Pelican, Baron Otto Gotlieb

Because We know that you especially desire to hear
and learn the state of Our respect for good works, We
König Tindal und König Alberic, find it fitting to state Our
opinion on the matter of Otto Gotlieb. We have surveyed
Throughout the East from Endeweard’s lands and thence
beyond. Having proved the customs of Service in manners
of leading, of making, of mapping, and all well witnessed by
many, We provide in these days past Martinstag, that Otto
shall be called a companion of the Order of the Pelican
and be knowne by his deeds and countenance. Worthy
is he for whom service is home. The bells should ring, and
crowds come gathering round. Made by Our sovereign word A.S. LV.

König Tindal König Alberic

Text inspired by

  • A public letter from Conrad II to the Abbot of Corvey on the Germans’ Crusade, original in Latin
  • “Worthy Art Thou, Returning Home” and “I‘ve Got My Fief” by Walther von der Vogelweide
  • The length and layout of the piece were dictated by the document upon which the scroll design was based, which has 11 lines of approximately 10 words each.

Pelican, Syr Cedric of Thanet

Laudate Cedricus.  A cuspide Pelicanus.1

To Cedric of Thanet, knight, laurel, and worthy subject, do We send Our greetings and recognition. Long and well have you served our lands, guarding the northern marches at Our ward’s end with sword, and spear, and ax, and blade. Teaching all comers, you have encouraged Our ranks and protected Our borders with your great service to those of great and humble esteem alike. In honor of your reliability and wise governance, We render to you the gratitude deserved for your care of Our loyal subjects, and for the very great fidelity which you have shown to the East, by ordaining you a companion of the Order of the Pelican with the advice and consent of your fellow companions. By this sign, all will know Our respect for your devotion, and should you be called beyond Our borders, all willing, you shall return to us. Thus, three days past Martinmas, in the fifty-fifth year of the Society, with Our intention of worthily rewarding your services now complete, We, Magnus Tindal and Alberic von Rostock, Royal Majesties of the East, ask you to continue the same.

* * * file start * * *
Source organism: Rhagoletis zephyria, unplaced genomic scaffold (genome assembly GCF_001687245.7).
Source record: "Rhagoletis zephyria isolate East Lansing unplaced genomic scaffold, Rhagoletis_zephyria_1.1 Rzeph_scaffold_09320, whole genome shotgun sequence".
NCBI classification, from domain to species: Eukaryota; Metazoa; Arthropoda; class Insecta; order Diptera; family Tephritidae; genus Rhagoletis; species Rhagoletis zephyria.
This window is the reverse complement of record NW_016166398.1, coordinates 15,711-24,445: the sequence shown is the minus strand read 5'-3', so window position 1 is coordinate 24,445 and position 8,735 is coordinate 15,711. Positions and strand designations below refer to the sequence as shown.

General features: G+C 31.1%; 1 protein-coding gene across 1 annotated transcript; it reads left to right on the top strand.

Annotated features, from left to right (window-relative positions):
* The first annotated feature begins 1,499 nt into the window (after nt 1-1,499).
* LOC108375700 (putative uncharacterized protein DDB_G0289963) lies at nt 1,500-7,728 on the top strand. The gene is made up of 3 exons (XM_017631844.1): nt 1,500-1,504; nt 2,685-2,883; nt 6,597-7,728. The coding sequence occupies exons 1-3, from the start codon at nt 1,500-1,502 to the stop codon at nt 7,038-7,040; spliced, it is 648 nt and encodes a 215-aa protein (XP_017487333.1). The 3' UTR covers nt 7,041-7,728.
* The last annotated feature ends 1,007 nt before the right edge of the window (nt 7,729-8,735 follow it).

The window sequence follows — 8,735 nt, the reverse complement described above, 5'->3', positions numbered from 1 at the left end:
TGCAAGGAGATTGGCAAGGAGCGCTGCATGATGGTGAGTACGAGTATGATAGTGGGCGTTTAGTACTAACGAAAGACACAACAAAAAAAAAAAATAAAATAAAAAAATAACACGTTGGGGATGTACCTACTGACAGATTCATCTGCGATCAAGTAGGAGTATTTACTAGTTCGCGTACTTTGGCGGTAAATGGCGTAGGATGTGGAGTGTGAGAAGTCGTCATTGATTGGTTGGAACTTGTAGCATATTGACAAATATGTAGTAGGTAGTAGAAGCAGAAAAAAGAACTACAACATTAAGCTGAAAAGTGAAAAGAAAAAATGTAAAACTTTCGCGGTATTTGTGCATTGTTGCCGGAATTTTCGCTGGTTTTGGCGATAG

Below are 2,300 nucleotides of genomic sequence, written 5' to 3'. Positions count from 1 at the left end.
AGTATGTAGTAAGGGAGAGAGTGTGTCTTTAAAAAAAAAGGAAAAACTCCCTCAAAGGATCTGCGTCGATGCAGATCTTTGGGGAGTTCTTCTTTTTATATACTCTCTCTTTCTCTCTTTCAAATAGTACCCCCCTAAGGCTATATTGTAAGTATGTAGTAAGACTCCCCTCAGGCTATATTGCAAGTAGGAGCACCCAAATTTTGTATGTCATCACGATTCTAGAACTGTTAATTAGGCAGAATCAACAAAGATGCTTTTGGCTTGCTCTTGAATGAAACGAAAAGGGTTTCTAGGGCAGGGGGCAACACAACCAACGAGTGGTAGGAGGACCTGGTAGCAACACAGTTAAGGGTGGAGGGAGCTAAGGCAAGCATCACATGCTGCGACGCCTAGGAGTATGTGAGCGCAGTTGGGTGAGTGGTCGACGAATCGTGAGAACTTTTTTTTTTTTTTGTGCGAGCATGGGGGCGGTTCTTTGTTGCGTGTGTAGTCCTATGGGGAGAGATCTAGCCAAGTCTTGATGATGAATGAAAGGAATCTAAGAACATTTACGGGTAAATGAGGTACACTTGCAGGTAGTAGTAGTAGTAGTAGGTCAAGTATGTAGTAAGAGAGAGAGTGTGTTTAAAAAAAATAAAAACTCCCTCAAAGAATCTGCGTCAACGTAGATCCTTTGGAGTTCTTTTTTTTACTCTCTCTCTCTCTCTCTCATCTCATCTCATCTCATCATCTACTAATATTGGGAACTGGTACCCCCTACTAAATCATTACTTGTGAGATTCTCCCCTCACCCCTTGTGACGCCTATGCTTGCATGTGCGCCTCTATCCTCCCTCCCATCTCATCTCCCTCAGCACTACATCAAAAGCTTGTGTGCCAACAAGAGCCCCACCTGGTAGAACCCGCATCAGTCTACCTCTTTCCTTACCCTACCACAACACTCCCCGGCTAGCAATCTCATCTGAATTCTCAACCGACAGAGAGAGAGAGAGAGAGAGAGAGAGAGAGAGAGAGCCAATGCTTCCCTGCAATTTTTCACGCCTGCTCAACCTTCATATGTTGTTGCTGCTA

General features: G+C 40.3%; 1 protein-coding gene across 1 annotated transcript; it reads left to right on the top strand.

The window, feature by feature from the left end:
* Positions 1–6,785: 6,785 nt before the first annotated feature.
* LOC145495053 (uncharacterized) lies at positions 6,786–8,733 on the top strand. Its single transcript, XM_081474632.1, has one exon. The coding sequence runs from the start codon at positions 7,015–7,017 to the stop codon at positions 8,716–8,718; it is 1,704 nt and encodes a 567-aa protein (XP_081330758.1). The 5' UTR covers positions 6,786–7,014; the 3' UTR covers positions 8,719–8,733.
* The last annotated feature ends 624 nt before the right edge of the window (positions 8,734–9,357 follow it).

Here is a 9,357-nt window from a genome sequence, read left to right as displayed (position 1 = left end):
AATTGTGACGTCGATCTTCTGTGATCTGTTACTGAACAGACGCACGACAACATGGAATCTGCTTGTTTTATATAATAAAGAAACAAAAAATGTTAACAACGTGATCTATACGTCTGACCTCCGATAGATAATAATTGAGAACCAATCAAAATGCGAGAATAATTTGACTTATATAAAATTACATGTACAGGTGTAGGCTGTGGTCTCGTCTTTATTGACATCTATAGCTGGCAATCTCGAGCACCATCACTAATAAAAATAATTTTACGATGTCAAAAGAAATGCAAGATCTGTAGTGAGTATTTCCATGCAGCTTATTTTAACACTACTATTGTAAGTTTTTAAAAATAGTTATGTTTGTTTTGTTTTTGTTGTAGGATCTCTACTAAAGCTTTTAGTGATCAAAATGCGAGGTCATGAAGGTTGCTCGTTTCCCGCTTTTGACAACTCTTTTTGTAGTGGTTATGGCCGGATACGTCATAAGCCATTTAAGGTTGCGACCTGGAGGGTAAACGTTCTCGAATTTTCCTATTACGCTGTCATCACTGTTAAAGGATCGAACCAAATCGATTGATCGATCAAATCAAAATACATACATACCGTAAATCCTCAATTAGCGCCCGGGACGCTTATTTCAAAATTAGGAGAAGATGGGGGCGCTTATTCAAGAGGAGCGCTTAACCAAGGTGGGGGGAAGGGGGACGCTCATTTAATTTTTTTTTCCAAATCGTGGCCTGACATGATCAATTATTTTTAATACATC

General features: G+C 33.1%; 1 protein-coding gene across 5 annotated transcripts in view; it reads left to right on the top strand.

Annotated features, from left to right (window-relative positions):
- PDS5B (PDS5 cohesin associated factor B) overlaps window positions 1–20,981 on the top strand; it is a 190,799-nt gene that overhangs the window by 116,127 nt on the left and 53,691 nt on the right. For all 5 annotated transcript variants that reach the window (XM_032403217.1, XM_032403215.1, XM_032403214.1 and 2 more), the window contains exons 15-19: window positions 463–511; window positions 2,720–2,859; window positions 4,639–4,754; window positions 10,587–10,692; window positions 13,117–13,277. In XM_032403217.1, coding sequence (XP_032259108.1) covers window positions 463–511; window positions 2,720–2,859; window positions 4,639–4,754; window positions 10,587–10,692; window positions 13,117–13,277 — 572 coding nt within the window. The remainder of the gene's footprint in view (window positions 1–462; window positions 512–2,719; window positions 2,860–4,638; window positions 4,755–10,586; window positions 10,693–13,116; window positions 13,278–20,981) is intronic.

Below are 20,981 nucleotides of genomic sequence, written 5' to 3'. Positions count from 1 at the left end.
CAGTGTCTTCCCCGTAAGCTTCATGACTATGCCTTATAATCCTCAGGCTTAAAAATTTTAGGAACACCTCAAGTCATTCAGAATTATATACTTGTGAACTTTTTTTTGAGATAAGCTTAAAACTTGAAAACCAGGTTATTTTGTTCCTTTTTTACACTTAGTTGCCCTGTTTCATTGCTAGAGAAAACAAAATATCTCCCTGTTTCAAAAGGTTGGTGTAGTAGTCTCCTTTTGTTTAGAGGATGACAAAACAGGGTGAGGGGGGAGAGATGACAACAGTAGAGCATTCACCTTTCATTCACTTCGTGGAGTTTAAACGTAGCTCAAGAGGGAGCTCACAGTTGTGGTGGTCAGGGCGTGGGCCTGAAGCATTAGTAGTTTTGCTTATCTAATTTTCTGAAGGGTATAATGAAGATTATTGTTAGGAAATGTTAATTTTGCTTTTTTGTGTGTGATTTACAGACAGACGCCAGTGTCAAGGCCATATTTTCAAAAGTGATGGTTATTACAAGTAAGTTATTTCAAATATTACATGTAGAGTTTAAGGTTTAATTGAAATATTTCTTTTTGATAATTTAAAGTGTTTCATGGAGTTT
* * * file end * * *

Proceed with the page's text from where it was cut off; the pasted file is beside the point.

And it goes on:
Labor omnia improba vincit. 

+ Ego Tindal rex Orientis consensi et subscripsi
+ Ego Alberic rex Orientis consensi et subscripsi

1. Pay tribute to Cedric. From the Spear a pelican.
2. Hard work conquers everything

This text inspired by

Ulfgeir the Nice – Order of the Laurel

Wilhelm and Viena raised this stone to praise Ulfgeir smith forge-son and leaf-wearer on whom Ivaldi Brok and Eitri smile. Olaf carved.

That’s it.

This is the stone being laid out by Olaf. The stone was drawn, then runes placed, then carved by hand, and then painted.

In all seriousness, it’s the shortest thing I’ve ever written for an SCA project. Olaf Haraldson carved these words into a runestone for Ulfgir. I had a maximum of 126 characters.

Yes. Characters.

Using runes, anything that was doubled would be reduced to one, so there’s a little play.

At Court when this was presented, I read a framework for it to give it context and say all the “court stuff” like the event and the date and such, because those are not part of this scroll. I’ll write that down here at some point, but it ended with, “AND THE STONE READ…” and I read the stone.

But there’s also a second story. Many Norse runestones list the carver (many, many) and it’s standard. Olaf does not do this typically, because Olaf is modest. However, I added it because it is more true to authentic practice. We disagreed and then compromised: “Olaf carved” would be on the back.

However, when the stone was laid out, Olaf sent me a message. It had never happened to him but there were…10 extra spaces. He’d measured and planned precisely (it’s stone after all) but these 10 spaces were just – there. Know what fits in 10 spaces?

Olaf carved.

The Norns like period practice. 😉